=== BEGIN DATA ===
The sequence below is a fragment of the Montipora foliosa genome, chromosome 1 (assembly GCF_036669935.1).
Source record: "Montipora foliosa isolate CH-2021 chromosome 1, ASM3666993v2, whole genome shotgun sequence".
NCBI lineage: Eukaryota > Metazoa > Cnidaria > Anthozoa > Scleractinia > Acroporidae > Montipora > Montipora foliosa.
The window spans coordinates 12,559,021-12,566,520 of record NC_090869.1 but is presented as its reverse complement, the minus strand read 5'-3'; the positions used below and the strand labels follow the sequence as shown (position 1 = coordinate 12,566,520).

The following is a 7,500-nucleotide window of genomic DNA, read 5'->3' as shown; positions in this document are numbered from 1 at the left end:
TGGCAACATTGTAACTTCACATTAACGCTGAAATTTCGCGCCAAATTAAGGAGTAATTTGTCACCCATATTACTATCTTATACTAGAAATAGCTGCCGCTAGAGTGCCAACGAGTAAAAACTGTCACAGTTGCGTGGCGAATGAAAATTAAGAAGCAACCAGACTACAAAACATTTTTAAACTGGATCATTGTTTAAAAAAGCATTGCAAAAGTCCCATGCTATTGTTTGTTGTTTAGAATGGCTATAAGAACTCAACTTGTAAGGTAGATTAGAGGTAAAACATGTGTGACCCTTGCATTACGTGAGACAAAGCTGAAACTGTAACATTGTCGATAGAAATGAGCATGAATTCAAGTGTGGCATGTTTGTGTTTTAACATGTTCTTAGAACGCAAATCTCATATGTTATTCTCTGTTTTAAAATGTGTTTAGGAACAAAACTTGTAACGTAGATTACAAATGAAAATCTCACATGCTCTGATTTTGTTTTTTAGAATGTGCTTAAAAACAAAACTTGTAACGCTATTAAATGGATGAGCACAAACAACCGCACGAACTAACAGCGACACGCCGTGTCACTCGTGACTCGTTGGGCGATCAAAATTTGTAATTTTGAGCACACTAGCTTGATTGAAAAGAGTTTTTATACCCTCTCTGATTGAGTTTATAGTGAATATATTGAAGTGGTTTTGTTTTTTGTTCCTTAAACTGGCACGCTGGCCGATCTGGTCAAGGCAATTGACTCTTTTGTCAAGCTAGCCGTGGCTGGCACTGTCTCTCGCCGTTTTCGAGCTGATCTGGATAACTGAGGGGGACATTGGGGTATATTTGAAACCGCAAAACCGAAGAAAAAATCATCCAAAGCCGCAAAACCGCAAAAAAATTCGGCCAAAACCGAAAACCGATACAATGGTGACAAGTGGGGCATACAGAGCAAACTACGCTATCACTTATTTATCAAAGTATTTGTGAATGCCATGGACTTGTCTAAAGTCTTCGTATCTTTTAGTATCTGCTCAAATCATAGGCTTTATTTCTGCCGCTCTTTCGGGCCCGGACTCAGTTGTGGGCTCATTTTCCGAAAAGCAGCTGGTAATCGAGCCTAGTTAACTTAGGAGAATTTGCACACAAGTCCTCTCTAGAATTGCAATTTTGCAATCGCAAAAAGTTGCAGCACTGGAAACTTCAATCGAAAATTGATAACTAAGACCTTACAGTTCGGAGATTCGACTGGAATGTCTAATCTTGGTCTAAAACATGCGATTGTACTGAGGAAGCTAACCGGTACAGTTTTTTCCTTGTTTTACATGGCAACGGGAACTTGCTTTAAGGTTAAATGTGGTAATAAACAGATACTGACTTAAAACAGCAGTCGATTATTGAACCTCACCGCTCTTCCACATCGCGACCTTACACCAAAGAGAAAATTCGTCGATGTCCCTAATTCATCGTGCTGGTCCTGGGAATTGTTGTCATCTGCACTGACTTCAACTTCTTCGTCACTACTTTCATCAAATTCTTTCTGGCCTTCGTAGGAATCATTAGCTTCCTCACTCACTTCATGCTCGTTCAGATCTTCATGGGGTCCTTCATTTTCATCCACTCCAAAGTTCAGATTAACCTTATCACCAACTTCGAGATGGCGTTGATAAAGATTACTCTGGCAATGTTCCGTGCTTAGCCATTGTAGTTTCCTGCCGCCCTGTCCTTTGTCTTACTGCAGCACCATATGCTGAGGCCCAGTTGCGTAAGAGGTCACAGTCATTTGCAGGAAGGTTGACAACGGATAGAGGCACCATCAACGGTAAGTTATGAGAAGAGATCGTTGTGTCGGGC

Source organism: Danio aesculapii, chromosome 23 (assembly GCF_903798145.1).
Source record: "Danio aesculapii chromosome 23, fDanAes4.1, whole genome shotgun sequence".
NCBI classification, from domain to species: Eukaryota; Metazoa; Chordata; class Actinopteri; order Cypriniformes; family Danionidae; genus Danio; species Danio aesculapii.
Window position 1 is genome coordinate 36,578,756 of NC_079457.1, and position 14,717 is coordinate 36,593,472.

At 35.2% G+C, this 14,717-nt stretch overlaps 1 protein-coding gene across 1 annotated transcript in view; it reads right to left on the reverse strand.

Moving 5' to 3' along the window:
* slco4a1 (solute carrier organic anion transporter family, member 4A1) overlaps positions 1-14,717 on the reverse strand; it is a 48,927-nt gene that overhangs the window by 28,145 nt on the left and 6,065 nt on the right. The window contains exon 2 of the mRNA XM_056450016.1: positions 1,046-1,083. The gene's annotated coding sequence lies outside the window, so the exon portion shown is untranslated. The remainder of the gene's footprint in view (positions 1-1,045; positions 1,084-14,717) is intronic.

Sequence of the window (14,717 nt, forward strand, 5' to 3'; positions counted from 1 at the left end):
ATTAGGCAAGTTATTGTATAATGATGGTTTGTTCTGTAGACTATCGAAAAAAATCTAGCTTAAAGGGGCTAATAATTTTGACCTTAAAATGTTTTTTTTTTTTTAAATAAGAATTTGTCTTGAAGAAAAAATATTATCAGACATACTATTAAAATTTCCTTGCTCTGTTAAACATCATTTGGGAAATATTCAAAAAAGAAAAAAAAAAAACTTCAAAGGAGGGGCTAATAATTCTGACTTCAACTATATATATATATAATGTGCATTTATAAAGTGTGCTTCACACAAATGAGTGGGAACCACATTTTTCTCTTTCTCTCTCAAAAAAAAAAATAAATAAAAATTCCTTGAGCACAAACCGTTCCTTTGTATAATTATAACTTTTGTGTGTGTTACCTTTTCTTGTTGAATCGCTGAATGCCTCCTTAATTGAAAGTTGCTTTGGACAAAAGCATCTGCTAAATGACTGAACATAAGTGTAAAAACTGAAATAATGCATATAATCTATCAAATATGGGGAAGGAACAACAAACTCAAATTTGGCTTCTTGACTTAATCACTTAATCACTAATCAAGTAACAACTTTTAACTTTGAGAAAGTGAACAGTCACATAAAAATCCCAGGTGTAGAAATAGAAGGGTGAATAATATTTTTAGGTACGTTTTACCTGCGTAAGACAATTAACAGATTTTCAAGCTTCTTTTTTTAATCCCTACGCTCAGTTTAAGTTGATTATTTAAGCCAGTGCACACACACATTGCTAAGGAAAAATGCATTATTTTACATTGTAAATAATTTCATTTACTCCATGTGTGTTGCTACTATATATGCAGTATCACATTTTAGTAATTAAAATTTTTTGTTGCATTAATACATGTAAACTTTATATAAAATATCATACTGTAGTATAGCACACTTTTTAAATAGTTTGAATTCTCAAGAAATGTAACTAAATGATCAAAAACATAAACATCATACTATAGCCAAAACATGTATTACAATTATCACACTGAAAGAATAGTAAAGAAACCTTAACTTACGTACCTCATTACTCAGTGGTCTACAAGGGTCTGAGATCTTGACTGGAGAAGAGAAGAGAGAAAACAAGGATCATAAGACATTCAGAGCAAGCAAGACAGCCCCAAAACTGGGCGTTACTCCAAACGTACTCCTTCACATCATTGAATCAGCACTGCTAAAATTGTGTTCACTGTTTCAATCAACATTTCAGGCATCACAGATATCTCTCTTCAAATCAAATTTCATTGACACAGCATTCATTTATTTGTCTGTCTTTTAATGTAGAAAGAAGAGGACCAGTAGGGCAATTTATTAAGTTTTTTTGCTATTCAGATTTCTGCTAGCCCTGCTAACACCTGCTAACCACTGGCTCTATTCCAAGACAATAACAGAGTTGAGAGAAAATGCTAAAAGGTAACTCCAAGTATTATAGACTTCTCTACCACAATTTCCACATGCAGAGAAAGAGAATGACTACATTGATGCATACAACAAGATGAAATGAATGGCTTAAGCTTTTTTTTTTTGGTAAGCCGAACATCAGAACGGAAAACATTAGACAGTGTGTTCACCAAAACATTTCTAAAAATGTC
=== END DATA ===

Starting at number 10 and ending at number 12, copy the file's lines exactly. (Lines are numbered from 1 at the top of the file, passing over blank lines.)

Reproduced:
Window position 1 is genome coordinate 36,578,756 of NC_079457.1, and position 14,717 is coordinate 36,593,472.

At 35.2% G+C, this 14,717-nt stretch overlaps 1 protein-coding gene across 1 annotated transcript in view; it reads right to left on the reverse strand.

Moving 5' to 3' along the window: